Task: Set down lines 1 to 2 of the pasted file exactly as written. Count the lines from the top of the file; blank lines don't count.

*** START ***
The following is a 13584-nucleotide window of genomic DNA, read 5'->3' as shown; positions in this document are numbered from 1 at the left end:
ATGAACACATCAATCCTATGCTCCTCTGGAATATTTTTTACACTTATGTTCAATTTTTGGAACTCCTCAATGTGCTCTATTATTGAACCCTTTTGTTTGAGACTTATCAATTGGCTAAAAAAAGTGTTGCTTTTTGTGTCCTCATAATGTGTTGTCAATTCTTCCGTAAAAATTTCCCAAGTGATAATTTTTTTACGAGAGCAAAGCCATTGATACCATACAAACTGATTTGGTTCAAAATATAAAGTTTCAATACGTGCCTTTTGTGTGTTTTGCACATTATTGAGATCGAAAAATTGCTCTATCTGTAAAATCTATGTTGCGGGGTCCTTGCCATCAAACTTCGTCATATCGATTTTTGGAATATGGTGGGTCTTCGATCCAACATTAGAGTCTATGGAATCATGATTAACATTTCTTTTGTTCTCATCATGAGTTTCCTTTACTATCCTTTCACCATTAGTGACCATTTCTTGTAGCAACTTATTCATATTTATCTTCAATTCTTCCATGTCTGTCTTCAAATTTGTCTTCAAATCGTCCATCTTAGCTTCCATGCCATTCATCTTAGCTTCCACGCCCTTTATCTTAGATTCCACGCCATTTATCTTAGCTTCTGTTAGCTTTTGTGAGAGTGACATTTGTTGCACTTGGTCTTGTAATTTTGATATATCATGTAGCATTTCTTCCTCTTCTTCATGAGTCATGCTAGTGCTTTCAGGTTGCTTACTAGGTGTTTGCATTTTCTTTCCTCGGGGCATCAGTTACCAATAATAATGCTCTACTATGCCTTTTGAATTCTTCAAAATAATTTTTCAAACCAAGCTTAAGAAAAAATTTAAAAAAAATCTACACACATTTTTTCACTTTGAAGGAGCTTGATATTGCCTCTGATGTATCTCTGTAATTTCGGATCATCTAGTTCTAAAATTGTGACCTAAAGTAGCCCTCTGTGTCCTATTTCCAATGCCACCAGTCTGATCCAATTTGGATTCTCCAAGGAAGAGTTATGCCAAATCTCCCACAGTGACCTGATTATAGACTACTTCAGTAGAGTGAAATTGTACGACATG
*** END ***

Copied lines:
The following is a 13584-nucleotide window of genomic DNA, read 5'->3' as shown; positions in this document are numbered from 1 at the left end:
ATGAACACATCAATCCTATGCTCCTCTGGAATATTTTTTACACTTATGTTCAATTTTTGGAACTCCTCAATGTGCTCTATTATTGAACCCTTTTGTTTGAGACTTATCAATTGGCTAAAAAAAGTGTTGCTTTTTGTGTCCTCATAATGTGTTGTCAATTCTTCCGTAAAAATTTCCCAAGTGATAATTTTTTTACGAGAGCAAAGCCATTGATACCATACAAACTGATTTGGTTCAAAATATAAAGTTTCAATACGTGCCTTTTGTGTGTTTTGCACATTATTGAGATCGAAAAATTGCTCTATCTGTAAAATCTATGTTGCGGGGTCCTTGCCATCAAACTTCGTCATATCGATTTTTGGAATATGGTGGGTCTTCGATCCAACATTAGAGTCTATGGAATCATGATTAACATTTCTTTTGTTCTCATCATGAGTTTCCTTTACTATCCTTTCACCATTAGTGACCATTTCTTGTAGCAACTTATTCATATTTATCTTCAATTCTTCCATGTCTGTCTTCAAATTTGTCTTCAAATCGTCCATCTTAGCTTCCATGCCATTCATCTTAGCTTCCACGCCCTTTATCTTAGATTCCACGCCATTTATCTTAGCTTCTGTTAGCTTTTGTGAGAGTGACATTTGTTGCACTTGGTCTTGTAATTTTGATATATCATGTAGCATTTCTTCCTCTTCTTCATGAGTCATGCTAGTGCTTTCAGGTTGCTTACTAGGTGTTTGCATTTTCTTTCCTCGGGGCATCAGTTACCAATAATAATGCTCTACTATGCCTTTTGAATTCTTCAAAATAATTTTTCAAACCAAGCTTAAGAAAAAATTTAAAAAAAATCTACACACATTTTTTCACTTTGAAGGAGCTTGATATTGCCTCTGATGTATCTCTGTAATTTCGGATCATCTAGTTCTAAAATTGTGACCTAAAGTAGCCCTCTGTGTCCTATTTCCAATGCCACCAGTCTGATCCAATTTGGATTCTCCAAGGAAGAGTTATGCCAAATCTCCCACAGTGACCTGATTATAGACTACTTCAGTAGAGTGAAATTGTACGACATG